So was it at a meeting with the Nottinghamshire captain, Arthur Carr, in London about his two fast bowlers, Harold Larwood and Bill Voce, that the plan was hatched? Was it aboard the Orient Line's "Orontes" on the long passage out that Jardine hit upon the idea? The answer was neither.
Wyatt claimed responsibility, albeit inadvertently. "We were playing against an Australian XI in Melbourne and Douglas (Jardine) had gone away fishing and left me in charge. It was a very, very fast wicket and the ball got old pretty quickly and ceased to swing away when Harold Larwood was bowling.
"The Australians being mainly back-footed players, were playing the ball on the on side. So I moved one slip, then another, then another onto the leg side with the idea of stopping runs. It was not with a view to intimidation or anything of that sort. Harold was bowling very fast and it wasn't very pleasant, I admit, but it was only occasionally that he dropped one short.
"Don Bradman was obviously very worried about it and, in fact, complained to the board of control about our method of attack. That was a very foolish thing to do. When Jardine came back, I told him what had happened."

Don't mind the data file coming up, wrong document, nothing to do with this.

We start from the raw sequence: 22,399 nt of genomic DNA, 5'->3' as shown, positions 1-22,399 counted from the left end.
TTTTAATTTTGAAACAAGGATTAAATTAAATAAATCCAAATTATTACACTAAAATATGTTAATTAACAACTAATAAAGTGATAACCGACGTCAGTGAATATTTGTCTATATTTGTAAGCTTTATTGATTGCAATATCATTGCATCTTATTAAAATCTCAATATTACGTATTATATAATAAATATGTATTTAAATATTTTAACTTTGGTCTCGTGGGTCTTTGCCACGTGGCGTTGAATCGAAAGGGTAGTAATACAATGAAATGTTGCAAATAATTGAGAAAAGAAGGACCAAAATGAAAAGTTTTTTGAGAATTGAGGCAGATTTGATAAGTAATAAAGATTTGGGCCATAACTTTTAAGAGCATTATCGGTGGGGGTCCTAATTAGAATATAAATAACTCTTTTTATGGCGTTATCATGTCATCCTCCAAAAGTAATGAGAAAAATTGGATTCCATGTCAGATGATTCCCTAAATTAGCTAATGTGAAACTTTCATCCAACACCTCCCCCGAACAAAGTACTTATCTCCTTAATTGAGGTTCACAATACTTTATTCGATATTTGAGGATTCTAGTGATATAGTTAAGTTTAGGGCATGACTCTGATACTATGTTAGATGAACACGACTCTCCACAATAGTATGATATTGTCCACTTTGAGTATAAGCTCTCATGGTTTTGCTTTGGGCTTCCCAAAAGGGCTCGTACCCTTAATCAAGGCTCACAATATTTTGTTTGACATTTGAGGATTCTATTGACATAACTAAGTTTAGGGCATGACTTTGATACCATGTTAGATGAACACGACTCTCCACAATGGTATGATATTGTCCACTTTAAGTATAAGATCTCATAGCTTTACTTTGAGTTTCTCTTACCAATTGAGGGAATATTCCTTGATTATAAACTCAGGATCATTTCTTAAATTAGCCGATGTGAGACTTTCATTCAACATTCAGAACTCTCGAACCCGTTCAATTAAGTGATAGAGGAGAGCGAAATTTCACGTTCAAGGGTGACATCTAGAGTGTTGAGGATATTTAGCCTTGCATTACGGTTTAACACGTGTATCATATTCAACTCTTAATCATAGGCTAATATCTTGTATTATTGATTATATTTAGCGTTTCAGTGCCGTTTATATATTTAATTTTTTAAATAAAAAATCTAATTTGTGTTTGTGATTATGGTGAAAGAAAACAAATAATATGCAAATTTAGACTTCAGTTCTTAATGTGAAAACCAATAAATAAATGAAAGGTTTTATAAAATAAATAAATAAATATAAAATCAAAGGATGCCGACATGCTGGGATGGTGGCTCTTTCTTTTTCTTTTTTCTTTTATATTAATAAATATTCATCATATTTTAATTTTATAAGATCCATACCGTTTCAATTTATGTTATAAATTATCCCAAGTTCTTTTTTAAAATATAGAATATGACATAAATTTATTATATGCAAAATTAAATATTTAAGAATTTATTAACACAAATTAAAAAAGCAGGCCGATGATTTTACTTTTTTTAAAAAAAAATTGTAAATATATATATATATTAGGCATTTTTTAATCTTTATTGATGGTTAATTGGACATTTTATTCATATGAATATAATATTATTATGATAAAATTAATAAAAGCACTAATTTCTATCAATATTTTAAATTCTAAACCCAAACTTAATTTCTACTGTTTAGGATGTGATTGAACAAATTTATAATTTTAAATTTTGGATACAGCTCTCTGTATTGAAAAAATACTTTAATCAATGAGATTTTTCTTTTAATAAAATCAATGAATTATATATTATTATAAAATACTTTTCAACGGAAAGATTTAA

According to Wyatt, Jardine had taken in what he was told and said "That's very interesting; we'll pursue the matter." He was delighted that, in Wyatt's words, "We frightened Don out of his life and then bowled him out. That's where the idea of bodyline started."
Pursue the matter they did. Not in the first Test at Sydney, Wyatt said, when England won by ten wickets, scoring the one run needed in the second innings off the first ball. Bradman was not playing in that match as he was not fully fit, but he was back for the Melbourne Test and was bowled first ball by Bill Bowes when he played on. He got 103 in the second innings and Australia levelled the series with a 111-run win.